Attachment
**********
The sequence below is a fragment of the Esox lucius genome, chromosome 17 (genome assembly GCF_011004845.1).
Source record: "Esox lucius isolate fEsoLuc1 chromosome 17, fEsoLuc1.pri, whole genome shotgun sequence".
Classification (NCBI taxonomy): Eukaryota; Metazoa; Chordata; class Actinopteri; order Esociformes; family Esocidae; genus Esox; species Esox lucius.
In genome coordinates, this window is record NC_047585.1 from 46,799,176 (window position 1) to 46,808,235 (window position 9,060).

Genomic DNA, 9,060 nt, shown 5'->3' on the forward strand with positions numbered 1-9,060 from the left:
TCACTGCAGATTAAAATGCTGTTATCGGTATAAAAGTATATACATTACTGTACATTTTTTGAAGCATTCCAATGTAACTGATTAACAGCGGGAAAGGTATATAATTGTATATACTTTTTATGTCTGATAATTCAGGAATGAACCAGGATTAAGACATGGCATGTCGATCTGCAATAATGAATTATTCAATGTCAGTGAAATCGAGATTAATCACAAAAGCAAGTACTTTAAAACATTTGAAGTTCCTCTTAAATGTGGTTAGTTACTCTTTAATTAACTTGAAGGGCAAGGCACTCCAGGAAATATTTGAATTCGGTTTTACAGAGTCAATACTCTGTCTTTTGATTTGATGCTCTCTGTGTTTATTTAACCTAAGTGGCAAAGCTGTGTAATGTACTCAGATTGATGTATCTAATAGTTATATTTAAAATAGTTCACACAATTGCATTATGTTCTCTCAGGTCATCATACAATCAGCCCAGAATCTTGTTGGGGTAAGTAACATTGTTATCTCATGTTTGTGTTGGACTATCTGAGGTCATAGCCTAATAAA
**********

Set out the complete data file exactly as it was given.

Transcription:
The sequence below is a fragment of the Esox lucius genome, chromosome 17 (genome assembly GCF_011004845.1).
Source record: "Esox lucius isolate fEsoLuc1 chromosome 17, fEsoLuc1.pri, whole genome shotgun sequence".
Classification (NCBI taxonomy): Eukaryota; Metazoa; Chordata; class Actinopteri; order Esociformes; family Esocidae; genus Esox; species Esox lucius.
In genome coordinates, this window is record NC_047585.1 from 46,799,176 (window position 1) to 46,808,235 (window position 9,060).

Genomic DNA, 9,060 nt, shown 5'->3' on the forward strand with positions numbered 1-9,060 from the left:
TCACTGCAGATTAAAATGCTGTTATCGGTATAAAAGTATATACATTACTGTACATTTTTTGAAGCATTCCAATGTAACTGATTAACAGCGGGAAAGGTATATAATTGTATATACTTTTTATGTCTGATAATTCAGGAATGAACCAGGATTAAGACATGGCATGTCGATCTGCAATAATGAATTATTCAATGTCAGTGAAATCGAGATTAATCACAAAAGCAAGTACTTTAAAACATTTGAAGTTCCTCTTAAATGTGGTTAGTTACTCTTTAATTAACTTGAAGGGCAAGGCACTCCAGGAAATATTTGAATTCGGTTTTACAGAGTCAATACTCTGTCTTTTGATTTGATGCTCTCTGTGTTTATTTAACCTAAGTGGCAAAGCTGTGTAATGTACTCAGATTGATGTATCTAATAGTTATATTTAAAATAGTTCACACAATTGCATTATGTTCTCTCAGGTCATCATACAATCAGCCCAGAATCTTGTTGGGGTAAGTAACATTGTTATCTCATGTTTGTGTTGGACTATCTGAGGTCATAGCCTAATAAA